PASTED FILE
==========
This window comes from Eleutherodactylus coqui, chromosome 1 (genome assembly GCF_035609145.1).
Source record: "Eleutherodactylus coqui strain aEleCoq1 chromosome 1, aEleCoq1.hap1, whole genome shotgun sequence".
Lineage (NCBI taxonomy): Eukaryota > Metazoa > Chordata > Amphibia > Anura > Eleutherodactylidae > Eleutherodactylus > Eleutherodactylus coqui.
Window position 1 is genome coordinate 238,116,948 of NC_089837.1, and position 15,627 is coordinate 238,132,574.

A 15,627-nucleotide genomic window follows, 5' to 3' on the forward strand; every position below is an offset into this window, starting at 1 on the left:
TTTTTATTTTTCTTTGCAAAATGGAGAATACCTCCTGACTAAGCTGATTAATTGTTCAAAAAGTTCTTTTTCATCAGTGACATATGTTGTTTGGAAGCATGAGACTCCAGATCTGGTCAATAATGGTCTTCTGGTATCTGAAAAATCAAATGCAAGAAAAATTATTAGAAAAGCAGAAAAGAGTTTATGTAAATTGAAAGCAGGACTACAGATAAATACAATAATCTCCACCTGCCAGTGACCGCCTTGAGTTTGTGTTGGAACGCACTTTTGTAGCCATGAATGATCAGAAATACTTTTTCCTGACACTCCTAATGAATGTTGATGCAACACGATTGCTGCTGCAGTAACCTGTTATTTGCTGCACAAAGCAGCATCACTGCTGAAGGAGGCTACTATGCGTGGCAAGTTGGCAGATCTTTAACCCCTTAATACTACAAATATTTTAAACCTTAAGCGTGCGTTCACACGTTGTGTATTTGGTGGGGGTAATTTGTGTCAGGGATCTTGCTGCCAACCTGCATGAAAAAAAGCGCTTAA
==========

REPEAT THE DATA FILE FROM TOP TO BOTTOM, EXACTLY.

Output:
This window comes from Eleutherodactylus coqui, chromosome 1 (genome assembly GCF_035609145.1).
Source record: "Eleutherodactylus coqui strain aEleCoq1 chromosome 1, aEleCoq1.hap1, whole genome shotgun sequence".
Lineage (NCBI taxonomy): Eukaryota > Metazoa > Chordata > Amphibia > Anura > Eleutherodactylidae > Eleutherodactylus > Eleutherodactylus coqui.
Window position 1 is genome coordinate 238,116,948 of NC_089837.1, and position 15,627 is coordinate 238,132,574.

A 15,627-nucleotide genomic window follows, 5' to 3' on the forward strand; every position below is an offset into this window, starting at 1 on the left:
TTTTTATTTTTCTTTGCAAAATGGAGAATACCTCCTGACTAAGCTGATTAATTGTTCAAAAAGTTCTTTTTCATCAGTGACATATGTTGTTTGGAAGCATGAGACTCCAGATCTGGTCAATAATGGTCTTCTGGTATCTGAAAAATCAAATGCAAGAAAAATTATTAGAAAAGCAGAAAAGAGTTTATGTAAATTGAAAGCAGGACTACAGATAAATACAATAATCTCCACCTGCCAGTGACCGCCTTGAGTTTGTGTTGGAACGCACTTTTGTAGCCATGAATGATCAGAAATACTTTTTCCTGACACTCCTAATGAATGTTGATGCAACACGATTGCTGCTGCAGTAACCTGTTATTTGCTGCACAAAGCAGCATCACTGCTGAAGGAGGCTACTATGCGTGGCAAGTTGGCAGATCTTTAACCCCTTAATACTACAAATATTTTAAACCTTAAGCGTGCGTTCACACGTTGTGTATTTGGTGGGGGTAATTTGTGTCAGGGATCTTGCTGCCAACCTGCATGAAAAAAAGCGCTTAA